There's something refreshing about seeing a little movie like this. Track of the Moon Beast is one of the countless regional films made during the last golden age of the drive-in. Produced in a location light years removed from Hollywood, seldom employing name talent, these films also had an authenticity for their time and place that any studio product would lack. This down-home kind of charm would be completely lacking from screens in just a few years, as movies (even those made for the direct-to-video graveyard) became more generic. Also, viewing some of these films like The Alien Encounters or Ghosts That Still Walk would become all the more personal, as everyday people (like you or me) in drab everyday locations (like yours or mine) are seen encountering unusual phenomenon. And in many instances, we are further endeared due to the fact that with these same resources, we could have made these movies too.
To be sure, this drive-in filler would never win any awards for acting or direction, but it is charming for all the reasons mentioned above, and it is an absorbing low-key thriller that updates the Wolfman formula to the space age. Astronomer Paul Carlson, who maintains a lab in the rural American southwest, has the misfortune of being nearby the impact of a meteorite crash, as a stray fragment from the lunar rock lodges into his chest. Whenever there is a full moon, he turns into a murderous beast. This of course causes problems for him and his new girlfriend Kathy.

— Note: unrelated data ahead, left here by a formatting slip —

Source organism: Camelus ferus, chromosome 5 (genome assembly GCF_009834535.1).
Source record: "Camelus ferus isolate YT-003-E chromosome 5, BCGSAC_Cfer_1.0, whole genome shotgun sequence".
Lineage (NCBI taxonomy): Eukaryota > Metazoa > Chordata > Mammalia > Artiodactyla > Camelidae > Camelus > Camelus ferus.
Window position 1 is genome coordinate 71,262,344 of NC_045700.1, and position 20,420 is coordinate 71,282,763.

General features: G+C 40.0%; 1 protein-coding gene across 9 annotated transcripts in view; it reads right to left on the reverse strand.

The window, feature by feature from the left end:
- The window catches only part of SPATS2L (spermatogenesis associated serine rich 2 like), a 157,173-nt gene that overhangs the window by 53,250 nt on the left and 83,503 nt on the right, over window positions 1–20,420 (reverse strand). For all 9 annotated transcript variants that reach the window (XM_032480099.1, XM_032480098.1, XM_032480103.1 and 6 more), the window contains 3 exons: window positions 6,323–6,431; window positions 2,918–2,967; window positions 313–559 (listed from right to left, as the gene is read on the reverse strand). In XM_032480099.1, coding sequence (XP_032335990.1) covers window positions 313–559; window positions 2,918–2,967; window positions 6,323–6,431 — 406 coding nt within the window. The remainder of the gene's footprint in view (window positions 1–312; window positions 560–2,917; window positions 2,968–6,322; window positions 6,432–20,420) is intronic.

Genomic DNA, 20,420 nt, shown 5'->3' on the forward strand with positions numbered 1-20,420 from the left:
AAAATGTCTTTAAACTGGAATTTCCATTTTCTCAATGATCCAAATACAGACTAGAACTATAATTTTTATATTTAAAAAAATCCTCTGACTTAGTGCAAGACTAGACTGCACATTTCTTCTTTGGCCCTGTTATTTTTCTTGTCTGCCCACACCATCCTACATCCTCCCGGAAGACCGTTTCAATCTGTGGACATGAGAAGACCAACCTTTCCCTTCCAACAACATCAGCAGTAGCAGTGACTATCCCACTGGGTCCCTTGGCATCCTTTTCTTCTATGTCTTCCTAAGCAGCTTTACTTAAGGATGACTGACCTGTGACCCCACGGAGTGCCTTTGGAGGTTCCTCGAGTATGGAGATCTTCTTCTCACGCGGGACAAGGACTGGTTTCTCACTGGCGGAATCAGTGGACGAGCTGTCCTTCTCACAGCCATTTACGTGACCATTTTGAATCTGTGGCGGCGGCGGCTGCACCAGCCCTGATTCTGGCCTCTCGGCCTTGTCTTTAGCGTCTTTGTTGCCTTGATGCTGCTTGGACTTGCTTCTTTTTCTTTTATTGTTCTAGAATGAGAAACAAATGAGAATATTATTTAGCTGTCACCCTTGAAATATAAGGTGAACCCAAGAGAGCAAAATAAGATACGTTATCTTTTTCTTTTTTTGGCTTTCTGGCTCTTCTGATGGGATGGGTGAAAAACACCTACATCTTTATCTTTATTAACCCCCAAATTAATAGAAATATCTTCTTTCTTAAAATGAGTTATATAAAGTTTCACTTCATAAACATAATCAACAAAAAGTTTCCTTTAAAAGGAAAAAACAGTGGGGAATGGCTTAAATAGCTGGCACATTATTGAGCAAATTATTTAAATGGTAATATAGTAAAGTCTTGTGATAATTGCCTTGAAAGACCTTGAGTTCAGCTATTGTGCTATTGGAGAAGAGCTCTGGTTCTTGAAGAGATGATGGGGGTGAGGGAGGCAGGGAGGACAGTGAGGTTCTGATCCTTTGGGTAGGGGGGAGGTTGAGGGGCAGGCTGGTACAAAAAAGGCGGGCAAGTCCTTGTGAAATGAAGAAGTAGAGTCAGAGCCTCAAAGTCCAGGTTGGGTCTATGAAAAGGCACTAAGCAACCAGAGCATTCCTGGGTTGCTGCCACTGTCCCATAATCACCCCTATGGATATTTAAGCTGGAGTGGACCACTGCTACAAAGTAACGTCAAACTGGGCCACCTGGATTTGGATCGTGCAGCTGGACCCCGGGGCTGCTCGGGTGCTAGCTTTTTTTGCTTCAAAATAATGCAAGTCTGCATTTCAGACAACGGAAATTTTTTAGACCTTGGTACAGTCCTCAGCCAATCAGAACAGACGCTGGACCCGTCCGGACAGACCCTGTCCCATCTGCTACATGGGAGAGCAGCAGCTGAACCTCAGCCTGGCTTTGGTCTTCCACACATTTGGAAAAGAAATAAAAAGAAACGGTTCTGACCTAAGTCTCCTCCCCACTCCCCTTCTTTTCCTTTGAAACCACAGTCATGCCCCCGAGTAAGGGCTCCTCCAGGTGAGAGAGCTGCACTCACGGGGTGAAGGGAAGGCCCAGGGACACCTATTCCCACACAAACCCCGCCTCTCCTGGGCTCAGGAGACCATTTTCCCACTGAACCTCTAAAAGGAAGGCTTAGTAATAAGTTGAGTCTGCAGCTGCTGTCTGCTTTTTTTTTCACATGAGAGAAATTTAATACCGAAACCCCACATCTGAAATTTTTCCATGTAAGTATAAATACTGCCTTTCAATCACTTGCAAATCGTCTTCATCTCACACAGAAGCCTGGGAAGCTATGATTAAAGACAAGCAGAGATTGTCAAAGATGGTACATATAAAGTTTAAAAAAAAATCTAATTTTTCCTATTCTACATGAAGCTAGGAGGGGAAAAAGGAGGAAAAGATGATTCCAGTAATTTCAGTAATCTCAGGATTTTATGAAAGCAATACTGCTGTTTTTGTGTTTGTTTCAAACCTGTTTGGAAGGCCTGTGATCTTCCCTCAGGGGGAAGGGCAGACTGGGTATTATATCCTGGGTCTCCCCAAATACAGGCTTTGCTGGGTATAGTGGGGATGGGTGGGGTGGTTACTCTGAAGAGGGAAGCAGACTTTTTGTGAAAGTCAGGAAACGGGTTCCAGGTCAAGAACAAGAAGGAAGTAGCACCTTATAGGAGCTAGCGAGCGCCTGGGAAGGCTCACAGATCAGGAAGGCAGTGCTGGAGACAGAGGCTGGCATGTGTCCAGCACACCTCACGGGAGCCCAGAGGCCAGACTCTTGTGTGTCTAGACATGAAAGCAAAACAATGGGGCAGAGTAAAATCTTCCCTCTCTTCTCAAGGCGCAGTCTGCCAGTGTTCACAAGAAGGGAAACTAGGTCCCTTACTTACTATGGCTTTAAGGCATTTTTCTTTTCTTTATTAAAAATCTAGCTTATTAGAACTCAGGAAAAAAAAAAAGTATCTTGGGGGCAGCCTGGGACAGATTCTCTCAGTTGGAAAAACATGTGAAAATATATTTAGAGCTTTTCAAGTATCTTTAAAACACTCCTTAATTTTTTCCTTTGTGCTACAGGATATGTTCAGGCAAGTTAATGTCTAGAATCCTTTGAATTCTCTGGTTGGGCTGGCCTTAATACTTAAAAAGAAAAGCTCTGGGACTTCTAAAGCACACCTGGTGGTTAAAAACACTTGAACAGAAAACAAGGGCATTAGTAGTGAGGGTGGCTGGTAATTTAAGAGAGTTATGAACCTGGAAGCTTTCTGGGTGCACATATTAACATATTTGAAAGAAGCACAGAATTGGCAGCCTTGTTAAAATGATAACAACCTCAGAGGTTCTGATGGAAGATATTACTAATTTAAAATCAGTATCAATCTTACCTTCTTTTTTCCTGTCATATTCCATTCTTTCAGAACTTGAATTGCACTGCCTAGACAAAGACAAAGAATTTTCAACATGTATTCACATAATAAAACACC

The makeup effects by Rick Baker and Joe Blasco provide for a decent lizard-like monster roaming around the arroyo. (In fact, the lizard suit is worn by Blasco, who would have just recently made the nifty parasite creatures for David Cronenberg's They Came From Within). However, even more fun to watch are the interesting visual effects of starscapes, and the trippy solarization used in the film's climax.
Yet like the old Wolfman pictures, the monster seldom appears. These filmmakers take a refreshingly old-fashioned approach to this formula by emphasizing character over body count. Instead the movie focuses on the doomed romantic leads, and Paul's growing realization that his alter ego is responsible for the strange deaths around town culminates in his conceding to destroy himself before more people die. On paper this sounds interesting, but unfortunately, this intriguingly fatalistic tone has to be delivered by two lead actors Whose. Delivery. Is. Much. Like. This.
This film was made in an era when movies had developed a sympathy towards Native Americans (seen in films like Little Big Man or Soldier Blue), but it is still unique to see a major role for a native character in a picture like this, who saves the day no less! Granted, Johnny Longbow (Paul's scientist friend), who joins Kathy in a race to hopefully save Paul from himself, comes to the rescue with -ha ha- a bow and arrow(!), but this bit of cliche is actually integral to the plot. Throughout this minor character-driven drama, there is also a sly context of how the white race stereotypes the native people, and it is subtly satirical to see Johnny use those very cliches in the climax.
Track of the Moon Beast has an unfairly bad reputation, largely because it was included in the "Mystery Science Theatre" TV series. Granted, it is a slow picture because it relies so much upon two wooden leads to carry the narrative, but kudos to the filmmakers who tried to make a little picture with some substance. It is a diverting enough drive-in picture for a weeknight.